As I have noted here before, one of my attempts to escape my fate as a writer—I knew at age six I was born to write—was to compose music. As child, I taught myself to play the piano and read music and learned to write down the music I heard going through my head. I ended up composing many pieces, especially for chorus and folk group when I was music director in various churches. My first college degree, a BA, was in music.

Through it all, I found myself drawn to polyphony, sometimes called counterpoint, which means more than one vocal line going at the same time. Traditionally, melody lines were called vocal lines and thought of as fitting a voice range, that is, soprano, alto, tenor, and bass. When more than one vocal line is going at once, the coincidence of tones must fit the rules of harmony. That means deciding whether the musical piece is conventional harmony (in a major or minor key) or if it is modal. There are basically seven modes, each a scale beginning on one of the white keys on modern pianos, called Ionian, Dorian, Phrygian, Lydian, Mixolydian, Aeolian, and Locrian. The Ionian is the same as the modern major scale, and the Aeolian is the minor scale.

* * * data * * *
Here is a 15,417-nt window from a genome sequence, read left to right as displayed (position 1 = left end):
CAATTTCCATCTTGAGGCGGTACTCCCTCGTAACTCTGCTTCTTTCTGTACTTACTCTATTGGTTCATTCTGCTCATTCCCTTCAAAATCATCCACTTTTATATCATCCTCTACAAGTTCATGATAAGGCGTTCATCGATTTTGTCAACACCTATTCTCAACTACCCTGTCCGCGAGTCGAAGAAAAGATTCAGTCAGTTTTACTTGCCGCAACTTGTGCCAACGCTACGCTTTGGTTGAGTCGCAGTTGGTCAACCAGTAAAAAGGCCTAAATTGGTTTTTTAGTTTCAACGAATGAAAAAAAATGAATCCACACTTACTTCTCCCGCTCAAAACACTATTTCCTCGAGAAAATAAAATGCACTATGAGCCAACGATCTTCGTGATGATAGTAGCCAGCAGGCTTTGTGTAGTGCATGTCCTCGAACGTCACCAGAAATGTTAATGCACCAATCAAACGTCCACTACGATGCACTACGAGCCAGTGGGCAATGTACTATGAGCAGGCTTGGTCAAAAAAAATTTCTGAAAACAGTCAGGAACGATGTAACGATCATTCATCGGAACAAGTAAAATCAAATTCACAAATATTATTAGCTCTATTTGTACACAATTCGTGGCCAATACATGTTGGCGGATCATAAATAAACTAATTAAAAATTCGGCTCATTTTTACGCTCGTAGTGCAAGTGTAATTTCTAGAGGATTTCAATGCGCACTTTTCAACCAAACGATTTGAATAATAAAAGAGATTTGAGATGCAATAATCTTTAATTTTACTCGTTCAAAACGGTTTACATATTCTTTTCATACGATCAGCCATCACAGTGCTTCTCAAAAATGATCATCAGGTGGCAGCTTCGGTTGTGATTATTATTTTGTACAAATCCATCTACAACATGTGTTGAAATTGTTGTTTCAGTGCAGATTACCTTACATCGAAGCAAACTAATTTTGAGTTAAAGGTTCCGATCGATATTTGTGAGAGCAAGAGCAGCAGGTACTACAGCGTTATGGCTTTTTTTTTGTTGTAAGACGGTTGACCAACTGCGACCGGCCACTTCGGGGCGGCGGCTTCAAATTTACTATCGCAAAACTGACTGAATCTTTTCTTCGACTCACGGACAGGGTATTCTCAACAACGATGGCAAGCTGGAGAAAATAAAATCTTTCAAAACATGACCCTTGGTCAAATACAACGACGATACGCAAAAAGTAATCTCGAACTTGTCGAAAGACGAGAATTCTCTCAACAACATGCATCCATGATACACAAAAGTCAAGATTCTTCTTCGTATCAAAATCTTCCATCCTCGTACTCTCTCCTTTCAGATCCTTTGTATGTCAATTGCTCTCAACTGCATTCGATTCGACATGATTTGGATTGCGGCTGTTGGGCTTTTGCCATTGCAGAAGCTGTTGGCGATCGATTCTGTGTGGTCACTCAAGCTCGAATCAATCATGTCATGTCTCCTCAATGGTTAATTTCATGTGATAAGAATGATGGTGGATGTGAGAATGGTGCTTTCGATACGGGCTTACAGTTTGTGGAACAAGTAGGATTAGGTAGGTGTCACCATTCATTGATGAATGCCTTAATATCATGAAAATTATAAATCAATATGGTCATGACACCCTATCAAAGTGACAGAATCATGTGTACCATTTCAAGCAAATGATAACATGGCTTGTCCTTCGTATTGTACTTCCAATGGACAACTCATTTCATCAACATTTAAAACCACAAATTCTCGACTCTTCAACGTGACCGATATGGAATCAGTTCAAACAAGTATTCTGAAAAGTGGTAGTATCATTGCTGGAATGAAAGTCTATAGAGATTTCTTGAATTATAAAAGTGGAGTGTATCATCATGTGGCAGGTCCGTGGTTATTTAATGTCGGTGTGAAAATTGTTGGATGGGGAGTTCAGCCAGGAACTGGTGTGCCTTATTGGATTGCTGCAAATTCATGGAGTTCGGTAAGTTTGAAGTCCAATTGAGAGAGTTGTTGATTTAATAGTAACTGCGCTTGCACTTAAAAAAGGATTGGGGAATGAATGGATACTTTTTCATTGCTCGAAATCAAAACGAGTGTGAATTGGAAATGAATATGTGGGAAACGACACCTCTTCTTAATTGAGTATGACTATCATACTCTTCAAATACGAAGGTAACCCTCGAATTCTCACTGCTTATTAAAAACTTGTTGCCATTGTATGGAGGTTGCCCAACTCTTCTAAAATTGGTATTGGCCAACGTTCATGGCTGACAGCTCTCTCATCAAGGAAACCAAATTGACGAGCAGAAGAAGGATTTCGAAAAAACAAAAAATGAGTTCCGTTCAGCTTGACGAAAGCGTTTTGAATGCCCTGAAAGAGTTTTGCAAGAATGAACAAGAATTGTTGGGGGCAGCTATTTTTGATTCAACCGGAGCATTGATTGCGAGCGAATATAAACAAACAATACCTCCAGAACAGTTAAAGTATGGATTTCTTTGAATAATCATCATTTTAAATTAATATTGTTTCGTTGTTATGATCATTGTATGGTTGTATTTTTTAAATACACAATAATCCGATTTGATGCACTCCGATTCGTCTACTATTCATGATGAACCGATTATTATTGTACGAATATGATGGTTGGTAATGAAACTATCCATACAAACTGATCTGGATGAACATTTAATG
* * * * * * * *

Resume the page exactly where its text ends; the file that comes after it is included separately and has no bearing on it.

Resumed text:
By 1600, with the arrival of the Baroque period of music, composers, players, and listeners had settled on the major and minor scales that we know today as the standard for all music. And harmony emphasized the third (two tones three steps apart sounded simultaneously) and the triad (a chord consisting of three tones a third apart) as the most pleasing. The result was that composers writing more than one melody to be sounded at the same time had to follow the rules of what was harmonically pleasing.

All that led to the fugue, arguably the highest musical form ever invented. In its classic form, as used by Johann Sebastian Bach, probably the greatest composer who ever lived, it uses the four vocal lines (soprano, also, tenor, bass). It starts with a single voice, often the alto, stating a melody. Two or three measure in, another voice repeats the melody, usually starting a fifth above or below the first voice which continues the melody. The remaining two voices enter stating the melody from the beginning, starting on the first or fifth note of the scale.

More next time

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